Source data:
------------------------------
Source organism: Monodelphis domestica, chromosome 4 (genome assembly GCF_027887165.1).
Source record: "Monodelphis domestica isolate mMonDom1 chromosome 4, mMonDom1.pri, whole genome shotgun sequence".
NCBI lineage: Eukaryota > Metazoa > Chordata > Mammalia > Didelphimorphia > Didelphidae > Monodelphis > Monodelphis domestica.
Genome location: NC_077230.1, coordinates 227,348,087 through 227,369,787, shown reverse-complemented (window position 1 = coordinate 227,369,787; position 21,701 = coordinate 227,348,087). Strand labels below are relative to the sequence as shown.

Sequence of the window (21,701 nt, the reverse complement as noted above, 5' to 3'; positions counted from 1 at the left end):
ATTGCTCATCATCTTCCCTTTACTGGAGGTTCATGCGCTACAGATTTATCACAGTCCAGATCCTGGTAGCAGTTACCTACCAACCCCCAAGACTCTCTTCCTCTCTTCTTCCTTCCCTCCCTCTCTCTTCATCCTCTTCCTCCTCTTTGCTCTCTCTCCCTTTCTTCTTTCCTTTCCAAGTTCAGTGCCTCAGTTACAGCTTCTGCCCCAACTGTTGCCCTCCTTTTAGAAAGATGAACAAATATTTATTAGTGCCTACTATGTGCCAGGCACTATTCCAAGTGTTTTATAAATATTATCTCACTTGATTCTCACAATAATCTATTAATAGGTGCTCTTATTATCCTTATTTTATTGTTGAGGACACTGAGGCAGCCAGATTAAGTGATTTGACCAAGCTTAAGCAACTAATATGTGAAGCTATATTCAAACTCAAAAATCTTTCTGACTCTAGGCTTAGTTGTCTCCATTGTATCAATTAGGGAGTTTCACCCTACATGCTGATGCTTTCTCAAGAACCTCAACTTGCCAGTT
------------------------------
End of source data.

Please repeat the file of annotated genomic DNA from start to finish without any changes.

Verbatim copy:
Source organism: Monodelphis domestica, chromosome 4 (genome assembly GCF_027887165.1).
Source record: "Monodelphis domestica isolate mMonDom1 chromosome 4, mMonDom1.pri, whole genome shotgun sequence".
NCBI lineage: Eukaryota > Metazoa > Chordata > Mammalia > Didelphimorphia > Didelphidae > Monodelphis > Monodelphis domestica.
Genome location: NC_077230.1, coordinates 227,348,087 through 227,369,787, shown reverse-complemented (window position 1 = coordinate 227,369,787; position 21,701 = coordinate 227,348,087). Strand labels below are relative to the sequence as shown.

Sequence of the window (21,701 nt, the reverse complement as noted above, 5' to 3'; positions counted from 1 at the left end):
ATTGCTCATCATCTTCCCTTTACTGGAGGTTCATGCGCTACAGATTTATCACAGTCCAGATCCTGGTAGCAGTTACCTACCAACCCCCAAGACTCTCTTCCTCTCTTCTTCCTTCCCTCCCTCTCTCTTCATCCTCTTCCTCCTCTTTGCTCTCTCTCCCTTTCTTCTTTCCTTTCCAAGTTCAGTGCCTCAGTTACAGCTTCTGCCCCAACTGTTGCCCTCCTTTTAGAAAGATGAACAAATATTTATTAGTGCCTACTATGTGCCAGGCACTATTCCAAGTGTTTTATAAATATTATCTCACTTGATTCTCACAATAATCTATTAATAGGTGCTCTTATTATCCTTATTTTATTGTTGAGGACACTGAGGCAGCCAGATTAAGTGATTTGACCAAGCTTAAGCAACTAATATGTGAAGCTATATTCAAACTCAAAAATCTTTCTGACTCTAGGCTTAGTTGTCTCCATTGTATCAATTAGGGAGTTTCACCCTACATGCTGATGCTTTCTCAAGAACCTCAACTTGCCAGTT